The Department of Transportation reached three key milestones this week under the American Recovery and Reinvestment Act that I think people should hear about:
- The Federal Highway Administration designated its final Recovery Act project, meeting the September 30th deadline for awarding nearly $27.5 billion for highway and bridge projects throughout the US.
- The Federal Transit Administration announced its final Recovery Act grant, meeting its September 30th deadline for awarding $8.8 billion for transit projects.
- The Federal Aviation Administration selected three additional airport Recovery Act projects, paid for with $2.5 million that became available because of low bids on Recovery Act airport projects nationwide. This is in addition to $9 million for five airport projects FAA announced earlier this month, also because money became available due to lower than expected bids on other projects.
I want to thank the professionals of DOT for their hard work establishing guidelines, evaluating applications, and carefully selecting projects. This department has made more than $48 billion available to more than 14,600 needed highway, road, transit, bridge and airport projects across America. That kind of achievement does not come without dedicated employees working together on behalf of the American people.
The projects announced this week are more than just abstract milestones. Each one represents jobs. Each one represents a community benefiting from economic activity stimulated by construction and renovation. And each one represents improved infrastructure that will make getting from point A to point B easier for travelers and the goods we use every day.
Because so many projects are still underway, workers will be on those jobs for some time, and communities will continue to enjoy the economic ripple effects those projects create. Readers may recall, for example, the Caldecott Tunnel bore near Oakland, California, where workers are expected to be in demand for several years, or the I-695 bridge in Baltimore, Maryland, with jobs expected to last for at least another year.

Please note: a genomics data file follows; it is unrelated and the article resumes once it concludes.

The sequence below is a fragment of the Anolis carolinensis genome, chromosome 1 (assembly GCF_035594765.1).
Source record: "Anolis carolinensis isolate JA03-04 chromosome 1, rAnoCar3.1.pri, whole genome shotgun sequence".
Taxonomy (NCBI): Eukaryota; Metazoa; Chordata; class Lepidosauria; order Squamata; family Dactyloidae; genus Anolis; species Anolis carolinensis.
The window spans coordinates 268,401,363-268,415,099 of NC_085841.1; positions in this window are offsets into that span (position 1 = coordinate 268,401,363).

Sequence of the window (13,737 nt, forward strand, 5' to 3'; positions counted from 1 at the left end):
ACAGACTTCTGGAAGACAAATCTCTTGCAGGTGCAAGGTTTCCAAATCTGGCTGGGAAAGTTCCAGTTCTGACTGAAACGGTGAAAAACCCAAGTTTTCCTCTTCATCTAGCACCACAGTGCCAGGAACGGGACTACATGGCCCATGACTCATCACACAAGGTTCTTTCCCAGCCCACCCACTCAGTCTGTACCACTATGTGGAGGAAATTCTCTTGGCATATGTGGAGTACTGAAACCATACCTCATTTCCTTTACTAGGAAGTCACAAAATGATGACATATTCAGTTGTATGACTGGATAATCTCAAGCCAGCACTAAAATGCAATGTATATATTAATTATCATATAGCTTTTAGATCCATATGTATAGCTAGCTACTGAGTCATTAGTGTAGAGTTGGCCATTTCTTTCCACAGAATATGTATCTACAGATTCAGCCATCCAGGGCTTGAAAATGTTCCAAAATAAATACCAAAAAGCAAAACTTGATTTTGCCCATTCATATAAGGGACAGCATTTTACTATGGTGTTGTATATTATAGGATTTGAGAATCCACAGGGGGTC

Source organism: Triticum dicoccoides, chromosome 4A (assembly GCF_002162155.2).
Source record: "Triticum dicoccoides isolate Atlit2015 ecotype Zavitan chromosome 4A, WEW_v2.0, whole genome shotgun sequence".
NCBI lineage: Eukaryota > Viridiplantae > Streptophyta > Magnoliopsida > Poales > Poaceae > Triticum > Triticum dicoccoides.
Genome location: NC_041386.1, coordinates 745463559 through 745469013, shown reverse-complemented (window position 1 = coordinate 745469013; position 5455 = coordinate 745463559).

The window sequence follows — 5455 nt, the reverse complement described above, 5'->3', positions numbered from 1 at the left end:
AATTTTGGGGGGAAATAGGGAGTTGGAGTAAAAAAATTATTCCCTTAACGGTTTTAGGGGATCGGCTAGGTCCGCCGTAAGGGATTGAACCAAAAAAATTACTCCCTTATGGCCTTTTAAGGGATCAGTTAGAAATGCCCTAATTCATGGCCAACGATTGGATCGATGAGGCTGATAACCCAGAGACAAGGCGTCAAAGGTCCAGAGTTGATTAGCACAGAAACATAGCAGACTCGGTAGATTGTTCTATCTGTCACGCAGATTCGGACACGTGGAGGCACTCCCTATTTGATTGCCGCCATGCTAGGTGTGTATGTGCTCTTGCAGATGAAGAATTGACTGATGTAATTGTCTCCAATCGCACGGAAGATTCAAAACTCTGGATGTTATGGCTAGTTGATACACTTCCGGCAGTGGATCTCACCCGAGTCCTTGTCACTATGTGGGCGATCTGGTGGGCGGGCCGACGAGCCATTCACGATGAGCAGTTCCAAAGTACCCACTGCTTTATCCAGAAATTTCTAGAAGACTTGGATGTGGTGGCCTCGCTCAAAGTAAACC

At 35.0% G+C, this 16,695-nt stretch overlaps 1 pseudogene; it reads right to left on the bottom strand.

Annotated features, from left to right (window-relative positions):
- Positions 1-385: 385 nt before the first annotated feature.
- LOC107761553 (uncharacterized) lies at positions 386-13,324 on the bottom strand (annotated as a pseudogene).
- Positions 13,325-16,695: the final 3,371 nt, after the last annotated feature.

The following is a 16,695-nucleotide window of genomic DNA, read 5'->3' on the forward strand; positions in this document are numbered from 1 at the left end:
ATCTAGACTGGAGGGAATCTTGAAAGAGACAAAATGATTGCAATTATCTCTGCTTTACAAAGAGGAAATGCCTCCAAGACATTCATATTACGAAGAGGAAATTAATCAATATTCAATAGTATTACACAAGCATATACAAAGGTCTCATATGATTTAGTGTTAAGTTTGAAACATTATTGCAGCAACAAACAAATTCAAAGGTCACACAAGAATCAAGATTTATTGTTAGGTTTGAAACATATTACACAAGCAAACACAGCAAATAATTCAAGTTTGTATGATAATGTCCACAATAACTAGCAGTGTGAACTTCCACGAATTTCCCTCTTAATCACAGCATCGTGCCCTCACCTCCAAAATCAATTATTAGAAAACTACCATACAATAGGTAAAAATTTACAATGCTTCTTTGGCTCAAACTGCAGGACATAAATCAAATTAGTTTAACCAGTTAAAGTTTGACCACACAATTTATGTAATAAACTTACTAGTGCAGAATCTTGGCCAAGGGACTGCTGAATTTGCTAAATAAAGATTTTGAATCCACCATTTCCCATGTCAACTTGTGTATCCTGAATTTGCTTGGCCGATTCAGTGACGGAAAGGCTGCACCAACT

And the FAA isn't the only agency in DOT able to leverage lower than expected bids. Costs on several FHWA projects also came in significantly lower than expected. For example, road-widening on SR 200 near Callahan, Florida, was bid at 48% less than the engineer's estimate of $50.1 million, and I-59 pavement replacement in Gadsden, Alabama, was awarded at 31% below the original estimate of $53.9 million. Those savings mean more good projects can be awarded, creating or saving more good jobs.
Since the American Recovery and Reinvestment Act was passed in February 2009, we at DOT have been working night and day to restore America's long-neglected transportation infrastructure. Because a 21st century economy needs a 21st century transportation network.
And DOT is far from finished revitalizing our nation's transportation. We're rolling out a second round of TIGER grants, and for $600 million Congress made available for TIGER II, we've received $19 billion in applications. That means $32 in requests for every $1 available. Across the country, communities are solving their transportation problems with good, innovative, multi-modal projects. And DOT is happy to help make those projects possible.
From day one, the Obama Administration has focused on reversing the worst recession since the Great Depression. It will take more time than any of us wants to dig out of a hole that deep. But had Congress not passed the Recovery Act and provided this critical stimulus, America would have seen double-digit unemployment and faced a crisis worse than anyone wants to imagine.
We’ve stabilized the economy and have seen private-sector job growth for eight months in a row. And I am proud to serve in a DOT that has played such a key role in putting men and women back to work, helping families pay their rent or mortgages, and delivering needed transportation improvements across America.